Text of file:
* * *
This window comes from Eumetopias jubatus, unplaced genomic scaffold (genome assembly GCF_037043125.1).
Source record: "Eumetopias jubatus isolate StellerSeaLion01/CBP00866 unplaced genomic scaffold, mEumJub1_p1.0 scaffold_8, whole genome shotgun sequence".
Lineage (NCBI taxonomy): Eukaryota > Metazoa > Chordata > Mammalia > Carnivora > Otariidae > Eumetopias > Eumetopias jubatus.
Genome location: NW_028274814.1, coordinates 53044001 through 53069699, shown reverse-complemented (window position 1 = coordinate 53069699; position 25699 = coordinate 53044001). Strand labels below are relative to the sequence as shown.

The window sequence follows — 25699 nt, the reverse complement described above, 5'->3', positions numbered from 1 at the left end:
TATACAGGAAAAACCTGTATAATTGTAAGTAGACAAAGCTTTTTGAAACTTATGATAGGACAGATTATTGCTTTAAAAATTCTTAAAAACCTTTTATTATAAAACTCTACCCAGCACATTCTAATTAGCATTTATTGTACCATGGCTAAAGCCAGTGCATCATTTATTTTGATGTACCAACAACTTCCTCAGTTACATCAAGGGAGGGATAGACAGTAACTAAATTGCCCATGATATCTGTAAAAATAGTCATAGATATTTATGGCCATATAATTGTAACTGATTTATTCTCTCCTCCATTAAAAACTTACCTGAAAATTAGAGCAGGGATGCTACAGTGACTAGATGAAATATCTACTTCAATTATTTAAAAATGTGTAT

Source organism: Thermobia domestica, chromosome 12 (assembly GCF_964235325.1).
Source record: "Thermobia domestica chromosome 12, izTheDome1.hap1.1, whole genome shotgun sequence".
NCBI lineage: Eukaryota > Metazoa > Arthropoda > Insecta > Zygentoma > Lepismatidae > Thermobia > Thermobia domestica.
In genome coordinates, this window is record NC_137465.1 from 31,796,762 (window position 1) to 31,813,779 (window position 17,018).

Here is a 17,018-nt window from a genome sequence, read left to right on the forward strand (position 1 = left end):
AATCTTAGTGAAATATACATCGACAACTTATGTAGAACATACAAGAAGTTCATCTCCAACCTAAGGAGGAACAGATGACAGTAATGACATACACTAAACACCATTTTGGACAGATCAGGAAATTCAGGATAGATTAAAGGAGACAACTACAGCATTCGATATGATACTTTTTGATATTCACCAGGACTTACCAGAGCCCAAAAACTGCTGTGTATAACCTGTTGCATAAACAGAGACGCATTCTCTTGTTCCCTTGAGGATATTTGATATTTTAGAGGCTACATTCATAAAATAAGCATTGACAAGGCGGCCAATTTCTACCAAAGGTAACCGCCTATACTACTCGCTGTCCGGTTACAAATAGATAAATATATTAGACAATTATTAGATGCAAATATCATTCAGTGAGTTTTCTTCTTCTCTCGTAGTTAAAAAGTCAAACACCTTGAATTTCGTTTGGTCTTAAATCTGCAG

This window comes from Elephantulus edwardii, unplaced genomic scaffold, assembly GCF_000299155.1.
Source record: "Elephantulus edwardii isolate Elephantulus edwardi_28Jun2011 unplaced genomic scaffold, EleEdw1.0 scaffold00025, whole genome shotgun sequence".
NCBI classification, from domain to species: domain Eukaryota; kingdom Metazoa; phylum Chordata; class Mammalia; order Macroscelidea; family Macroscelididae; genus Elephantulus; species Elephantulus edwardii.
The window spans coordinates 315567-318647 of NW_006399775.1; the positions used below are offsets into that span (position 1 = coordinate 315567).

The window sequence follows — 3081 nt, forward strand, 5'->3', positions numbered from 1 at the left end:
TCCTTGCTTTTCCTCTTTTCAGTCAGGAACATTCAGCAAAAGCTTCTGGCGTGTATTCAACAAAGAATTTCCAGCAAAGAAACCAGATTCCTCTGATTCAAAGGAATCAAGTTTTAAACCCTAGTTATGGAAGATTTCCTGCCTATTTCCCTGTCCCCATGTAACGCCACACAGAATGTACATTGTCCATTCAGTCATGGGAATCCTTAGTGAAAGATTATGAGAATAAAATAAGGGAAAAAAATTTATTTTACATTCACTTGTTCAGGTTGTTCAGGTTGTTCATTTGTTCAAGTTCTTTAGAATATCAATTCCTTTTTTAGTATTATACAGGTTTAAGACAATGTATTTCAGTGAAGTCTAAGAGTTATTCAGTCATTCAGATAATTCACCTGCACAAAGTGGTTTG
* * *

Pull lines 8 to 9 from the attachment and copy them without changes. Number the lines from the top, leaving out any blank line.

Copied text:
Source record: "Thermobia domestica chromosome 12, izTheDome1.hap1.1, whole genome shotgun sequence".
NCBI lineage: Eukaryota > Metazoa > Arthropoda > Insecta > Zygentoma > Lepismatidae > Thermobia > Thermobia domestica.